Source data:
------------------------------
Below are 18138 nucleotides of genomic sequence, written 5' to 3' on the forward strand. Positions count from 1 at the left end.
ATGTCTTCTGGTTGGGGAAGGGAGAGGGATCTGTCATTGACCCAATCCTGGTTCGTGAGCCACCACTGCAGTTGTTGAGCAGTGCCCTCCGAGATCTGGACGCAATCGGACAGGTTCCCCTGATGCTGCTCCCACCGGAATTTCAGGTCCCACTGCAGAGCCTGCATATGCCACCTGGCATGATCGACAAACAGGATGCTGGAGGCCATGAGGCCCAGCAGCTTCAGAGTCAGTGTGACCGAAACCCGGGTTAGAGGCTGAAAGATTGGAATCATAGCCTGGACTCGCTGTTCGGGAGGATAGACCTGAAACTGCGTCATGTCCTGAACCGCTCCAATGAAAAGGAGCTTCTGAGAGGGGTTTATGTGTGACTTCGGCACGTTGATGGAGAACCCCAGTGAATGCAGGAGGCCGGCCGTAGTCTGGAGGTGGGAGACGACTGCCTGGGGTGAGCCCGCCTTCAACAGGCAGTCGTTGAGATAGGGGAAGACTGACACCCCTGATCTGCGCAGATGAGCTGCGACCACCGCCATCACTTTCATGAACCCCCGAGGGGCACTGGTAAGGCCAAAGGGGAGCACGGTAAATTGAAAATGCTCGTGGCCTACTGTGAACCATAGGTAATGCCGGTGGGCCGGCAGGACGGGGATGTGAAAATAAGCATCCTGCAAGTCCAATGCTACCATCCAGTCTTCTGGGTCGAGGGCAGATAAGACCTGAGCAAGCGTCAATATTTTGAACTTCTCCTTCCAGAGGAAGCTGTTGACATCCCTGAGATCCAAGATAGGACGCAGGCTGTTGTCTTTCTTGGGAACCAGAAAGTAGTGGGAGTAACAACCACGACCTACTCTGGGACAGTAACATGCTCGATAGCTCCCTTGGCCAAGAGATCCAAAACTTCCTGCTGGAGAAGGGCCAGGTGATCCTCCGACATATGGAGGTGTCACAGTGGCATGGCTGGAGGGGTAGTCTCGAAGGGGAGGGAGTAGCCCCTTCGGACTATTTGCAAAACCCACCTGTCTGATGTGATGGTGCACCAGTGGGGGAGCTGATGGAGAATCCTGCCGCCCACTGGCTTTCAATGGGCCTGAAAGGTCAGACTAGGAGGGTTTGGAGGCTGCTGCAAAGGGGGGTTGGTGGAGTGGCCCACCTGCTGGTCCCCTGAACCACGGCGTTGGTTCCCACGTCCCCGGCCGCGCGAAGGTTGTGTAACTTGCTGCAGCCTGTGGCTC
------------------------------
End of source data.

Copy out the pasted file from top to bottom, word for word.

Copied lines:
Below are 18138 nucleotides of genomic sequence, written 5' to 3' on the forward strand. Positions count from 1 at the left end.
ATGTCTTCTGGTTGGGGAAGGGAGAGGGATCTGTCATTGACCCAATCCTGGTTCGTGAGCCACCACTGCAGTTGTTGAGCAGTGCCCTCCGAGATCTGGACGCAATCGGACAGGTTCCCCTGATGCTGCTCCCACCGGAATTTCAGGTCCCACTGCAGAGCCTGCATATGCCACCTGGCATGATCGACAAACAGGATGCTGGAGGCCATGAGGCCCAGCAGCTTCAGAGTCAGTGTGACCGAAACCCGGGTTAGAGGCTGAAAGATTGGAATCATAGCCTGGACTCGCTGTTCGGGAGGATAGACCTGAAACTGCGTCATGTCCTGAACCGCTCCAATGAAAAGGAGCTTCTGAGAGGGGTTTATGTGTGACTTCGGCACGTTGATGGAGAACCCCAGTGAATGCAGGAGGCCGGCCGTAGTCTGGAGGTGGGAGACGACTGCCTGGGGTGAGCCCGCCTTCAACAGGCAGTCGTTGAGATAGGGGAAGACTGACACCCCTGATCTGCGCAGATGAGCTGCGACCACCGCCATCACTTTCATGAACCCCCGAGGGGCACTGGTAAGGCCAAAGGGGAGCACGGTAAATTGAAAATGCTCGTGGCCTACTGTGAACCATAGGTAATGCCGGTGGGCCGGCAGGACGGGGATGTGAAAATAAGCATCCTGCAAGTCCAATGCTACCATCCAGTCTTCTGGGTCGAGGGCAGATAAGACCTGAGCAAGCGTCAATATTTTGAACTTCTCCTTCCAGAGGAAGCTGTTGACATCCCTGAGATCCAAGATAGGACGCAGGCTGTTGTCTTTCTTGGGAACCAGAAAGTAGTGGGAGTAACAACCACGACCTACTCTGGGACAGTAACATGCTCGATAGCTCCCTTGGCCAAGAGATCCAAAACTTCCTGCTGGAGAAGGGCCAGGTGATCCTCCGACATATGGAGGTGTCACAGTGGCATGGCTGGAGGGGTAGTCTCGAAGGGGAGGGAGTAGCCCCTTCGGACTATTTGCAAAACCCACCTGTCTGATGTGATGGTGCACCAGTGGGGGAGCTGATGGAGAATCCTGCCGCCCACTGGCTTTCAATGGGCCTGAAAGGTCAGACTAGGAGGGTTTGGAGGCTGCTGCAAAGGGGGGTTGGTGGAGTGGCCCACCTGCTGGTCCCCTGAACCACGGCGTTGGTTCCCACGTCCCCGGCCGCGCGAAGGTTGTGTAACTTGCTGCAGCCTGTGGCTC